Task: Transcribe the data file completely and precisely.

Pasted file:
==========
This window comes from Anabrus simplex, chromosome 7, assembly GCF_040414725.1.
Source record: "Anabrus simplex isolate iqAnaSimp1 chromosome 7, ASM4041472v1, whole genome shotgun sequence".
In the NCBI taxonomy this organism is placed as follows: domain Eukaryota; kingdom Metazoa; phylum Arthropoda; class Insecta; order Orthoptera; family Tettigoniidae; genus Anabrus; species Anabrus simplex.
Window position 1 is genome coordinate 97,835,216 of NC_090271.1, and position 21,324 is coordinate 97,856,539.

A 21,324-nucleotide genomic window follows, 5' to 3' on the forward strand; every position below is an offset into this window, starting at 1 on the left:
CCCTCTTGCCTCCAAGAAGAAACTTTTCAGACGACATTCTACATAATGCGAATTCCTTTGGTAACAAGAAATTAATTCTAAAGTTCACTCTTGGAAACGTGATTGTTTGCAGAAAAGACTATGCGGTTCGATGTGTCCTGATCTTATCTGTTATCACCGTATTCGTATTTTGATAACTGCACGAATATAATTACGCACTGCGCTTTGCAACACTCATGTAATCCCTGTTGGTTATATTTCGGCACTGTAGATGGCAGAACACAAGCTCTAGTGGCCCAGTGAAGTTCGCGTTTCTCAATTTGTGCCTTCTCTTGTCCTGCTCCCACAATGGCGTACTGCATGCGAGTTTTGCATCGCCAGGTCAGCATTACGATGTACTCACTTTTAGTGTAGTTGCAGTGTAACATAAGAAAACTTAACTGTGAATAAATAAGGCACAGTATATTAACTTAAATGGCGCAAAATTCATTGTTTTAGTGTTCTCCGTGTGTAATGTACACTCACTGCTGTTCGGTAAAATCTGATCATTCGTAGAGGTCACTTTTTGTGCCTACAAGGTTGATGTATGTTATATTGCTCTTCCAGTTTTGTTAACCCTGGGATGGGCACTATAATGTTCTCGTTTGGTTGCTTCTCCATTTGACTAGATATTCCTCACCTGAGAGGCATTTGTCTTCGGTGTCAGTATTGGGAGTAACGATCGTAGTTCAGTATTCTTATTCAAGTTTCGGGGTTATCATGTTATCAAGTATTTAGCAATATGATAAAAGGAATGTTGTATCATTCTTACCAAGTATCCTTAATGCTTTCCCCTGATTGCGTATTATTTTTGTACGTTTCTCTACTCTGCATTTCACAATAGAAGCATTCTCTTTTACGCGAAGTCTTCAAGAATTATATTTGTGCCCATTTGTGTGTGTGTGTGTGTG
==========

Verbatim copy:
This window comes from Anabrus simplex, chromosome 7, assembly GCF_040414725.1.
Source record: "Anabrus simplex isolate iqAnaSimp1 chromosome 7, ASM4041472v1, whole genome shotgun sequence".
In the NCBI taxonomy this organism is placed as follows: domain Eukaryota; kingdom Metazoa; phylum Arthropoda; class Insecta; order Orthoptera; family Tettigoniidae; genus Anabrus; species Anabrus simplex.
Window position 1 is genome coordinate 97,835,216 of NC_090271.1, and position 21,324 is coordinate 97,856,539.

A 21,324-nucleotide genomic window follows, 5' to 3' on the forward strand; every position below is an offset into this window, starting at 1 on the left:
CCCTCTTGCCTCCAAGAAGAAACTTTTCAGACGACATTCTACATAATGCGAATTCCTTTGGTAACAAGAAATTAATTCTAAAGTTCACTCTTGGAAACGTGATTGTTTGCAGAAAAGACTATGCGGTTCGATGTGTCCTGATCTTATCTGTTATCACCGTATTCGTATTTTGATAACTGCACGAATATAATTACGCACTGCGCTTTGCAACACTCATGTAATCCCTGTTGGTTATATTTCGGCACTGTAGATGGCAGAACACAAGCTCTAGTGGCCCAGTGAAGTTCGCGTTTCTCAATTTGTGCCTTCTCTTGTCCTGCTCCCACAATGGCGTACTGCATGCGAGTTTTGCATCGCCAGGTCAGCATTACGATGTACTCACTTTTAGTGTAGTTGCAGTGTAACATAAGAAAACTTAACTGTGAATAAATAAGGCACAGTATATTAACTTAAATGGCGCAAAATTCATTGTTTTAGTGTTCTCCGTGTGTAATGTACACTCACTGCTGTTCGGTAAAATCTGATCATTCGTAGAGGTCACTTTTTGTGCCTACAAGGTTGATGTATGTTATATTGCTCTTCCAGTTTTGTTAACCCTGGGATGGGCACTATAATGTTCTCGTTTGGTTGCTTCTCCATTTGACTAGATATTCCTCACCTGAGAGGCATTTGTCTTCGGTGTCAGTATTGGGAGTAACGATCGTAGTTCAGTATTCTTATTCAAGTTTCGGGGTTATCATGTTATCAAGTATTTAGCAATATGATAAAAGGAATGTTGTATCATTCTTACCAAGTATCCTTAATGCTTTCCCCTGATTGCGTATTATTTTTGTACGTTTCTCTACTCTGCATTTCACAATAGAAGCATTCTCTTTTACGCGAAGTCTTCAAGAATTATATTTGTGCCCATTTGTGTGTGTGTGTGTGTG